Many readers of this Blog did not fully understand the first Blog post on Animal Cruelty. They were unclear as to whether the Blog was suggesting that all meat should follow Jewish Kosher preparation practices, or some modified version of Kosher, such as the Halal practices of Islamic culture. The Old Testament does not contain a detailed Kosher regimen. It states only that the blood should be drained from the meat or fowl through a neat cut in the neck, prior to preparation and consumption. As stated in the prior Blog post, killing the animal or fowl in a humane manner and draining the lifeblood prior to preparation and consumption prevents the meat from being contaminated with the spirit of suffering (see Leviticus 19:26).
While it is true that not every command in the Old Testament is meant for Gentile believers, the command to avoid meats of strangled animals, blood, and foods sacrificed to idols is specifically repeated in the New Testament as a command intended for Gentiles (Acts 15:22-35). Thus, the manner in which some animals are killed by strangulation, and the methods of killing that allow the blood of the suffering animal to permeate the meat clearly is to be avoided.
You can know if an animal was killed in a humane and biblical manner by making the sign of the cross over the meat prior to purchase or consumption. If you sense a spiritual reaction to the cross, this generally means that the meat is contaminated spiritually. If you are unable to locate a supermarket which sells meat that satisfies the biblical prerequisites, or if you are dining out, you can physically or in your mind make the sign of the cross over the meat until it no longer reacts to the cross.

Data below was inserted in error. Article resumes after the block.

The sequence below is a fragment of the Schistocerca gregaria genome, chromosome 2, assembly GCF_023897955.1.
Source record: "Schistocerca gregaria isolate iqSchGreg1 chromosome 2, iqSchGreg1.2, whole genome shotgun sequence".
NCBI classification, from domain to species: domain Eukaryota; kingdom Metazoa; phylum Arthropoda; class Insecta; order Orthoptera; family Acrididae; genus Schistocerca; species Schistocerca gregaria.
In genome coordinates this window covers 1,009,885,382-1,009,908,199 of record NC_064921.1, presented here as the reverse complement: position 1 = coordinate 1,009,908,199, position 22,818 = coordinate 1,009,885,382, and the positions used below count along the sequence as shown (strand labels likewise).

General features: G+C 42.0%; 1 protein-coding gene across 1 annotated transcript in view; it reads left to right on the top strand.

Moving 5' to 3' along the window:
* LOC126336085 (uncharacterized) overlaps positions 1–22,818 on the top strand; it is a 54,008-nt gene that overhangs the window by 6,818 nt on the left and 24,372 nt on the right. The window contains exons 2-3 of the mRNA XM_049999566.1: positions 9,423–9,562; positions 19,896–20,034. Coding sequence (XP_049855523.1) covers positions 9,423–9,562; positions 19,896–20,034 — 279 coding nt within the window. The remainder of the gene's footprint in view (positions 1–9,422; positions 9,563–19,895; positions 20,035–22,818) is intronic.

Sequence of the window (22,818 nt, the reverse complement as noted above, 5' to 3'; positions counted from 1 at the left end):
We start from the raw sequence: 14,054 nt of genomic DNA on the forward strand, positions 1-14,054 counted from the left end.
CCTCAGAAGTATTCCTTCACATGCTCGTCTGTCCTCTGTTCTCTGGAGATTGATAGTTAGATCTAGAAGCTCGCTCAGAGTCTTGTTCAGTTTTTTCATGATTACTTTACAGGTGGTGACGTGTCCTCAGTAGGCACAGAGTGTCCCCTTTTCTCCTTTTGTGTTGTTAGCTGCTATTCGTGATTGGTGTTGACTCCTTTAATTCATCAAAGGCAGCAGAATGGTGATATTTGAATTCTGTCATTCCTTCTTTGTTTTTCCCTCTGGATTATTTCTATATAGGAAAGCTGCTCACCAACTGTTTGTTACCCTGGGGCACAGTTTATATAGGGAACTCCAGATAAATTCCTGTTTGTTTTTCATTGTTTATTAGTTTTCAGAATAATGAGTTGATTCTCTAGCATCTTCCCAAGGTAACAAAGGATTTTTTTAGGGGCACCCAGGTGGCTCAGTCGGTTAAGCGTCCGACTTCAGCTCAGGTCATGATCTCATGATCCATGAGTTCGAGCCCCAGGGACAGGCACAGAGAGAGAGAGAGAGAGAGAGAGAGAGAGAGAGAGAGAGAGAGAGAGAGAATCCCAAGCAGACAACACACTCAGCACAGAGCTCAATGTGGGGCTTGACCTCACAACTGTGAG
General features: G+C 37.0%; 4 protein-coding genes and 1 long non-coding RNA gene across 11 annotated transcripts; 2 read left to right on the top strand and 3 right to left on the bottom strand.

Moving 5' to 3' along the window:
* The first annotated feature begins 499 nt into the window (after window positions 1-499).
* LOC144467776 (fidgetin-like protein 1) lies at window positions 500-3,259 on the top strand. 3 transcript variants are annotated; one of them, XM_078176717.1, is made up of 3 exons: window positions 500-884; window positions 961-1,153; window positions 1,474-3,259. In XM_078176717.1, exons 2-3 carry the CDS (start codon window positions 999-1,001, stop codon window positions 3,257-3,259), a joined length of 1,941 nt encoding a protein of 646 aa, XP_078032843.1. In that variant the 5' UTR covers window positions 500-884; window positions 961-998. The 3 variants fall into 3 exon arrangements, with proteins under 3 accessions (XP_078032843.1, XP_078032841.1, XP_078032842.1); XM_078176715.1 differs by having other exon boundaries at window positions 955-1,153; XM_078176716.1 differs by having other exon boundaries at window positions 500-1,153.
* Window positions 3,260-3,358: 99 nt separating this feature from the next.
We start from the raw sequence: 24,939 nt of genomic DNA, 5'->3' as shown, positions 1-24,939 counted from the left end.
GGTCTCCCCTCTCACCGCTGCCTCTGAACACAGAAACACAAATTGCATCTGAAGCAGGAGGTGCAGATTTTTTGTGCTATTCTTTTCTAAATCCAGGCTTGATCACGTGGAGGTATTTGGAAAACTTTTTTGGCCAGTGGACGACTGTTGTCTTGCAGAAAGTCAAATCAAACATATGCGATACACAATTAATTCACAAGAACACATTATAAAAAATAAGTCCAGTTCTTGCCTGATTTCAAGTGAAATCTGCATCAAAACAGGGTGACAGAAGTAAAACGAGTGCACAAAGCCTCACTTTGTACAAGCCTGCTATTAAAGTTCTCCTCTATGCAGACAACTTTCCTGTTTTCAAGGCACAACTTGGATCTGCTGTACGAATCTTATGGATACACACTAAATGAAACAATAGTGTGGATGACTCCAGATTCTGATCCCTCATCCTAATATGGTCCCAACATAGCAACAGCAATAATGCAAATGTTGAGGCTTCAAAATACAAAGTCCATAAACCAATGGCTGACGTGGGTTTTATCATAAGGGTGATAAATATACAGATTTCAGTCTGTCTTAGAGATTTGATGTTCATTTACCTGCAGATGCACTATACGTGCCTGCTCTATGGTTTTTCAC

The strict Jewish Kosher regimen for meat preparation includes having the slaughter supervised and blessed by a Rabbi. Clearly, God does not expect non-Jews to eat only Kosher meat. More importantly, while some cultures might require that the animal be killed in the same humane manner similar to Kosher standards, the meat may be sacrificed to idols which also would make it unfit for consumption by someone who worships the Creator God (Acts 15:29).
The spirit of idolatry that infiltrates meat sacrificed to idols cannot affect someone who has the protection of the indwelling Holy Spirit, however, openly consuming such meats can cause others with a weak faith to become confused (1 Corinthians 8; 10:19-33). The spirit of suffering that enters an animal that is killed in an inhumane manner has the same capacity to draw suffering into and affect and influence the human spirit when that meat is consumed. Avoid such meats, but when all else fails, you can specifically pray over the meat or the meal and bless it as noted above.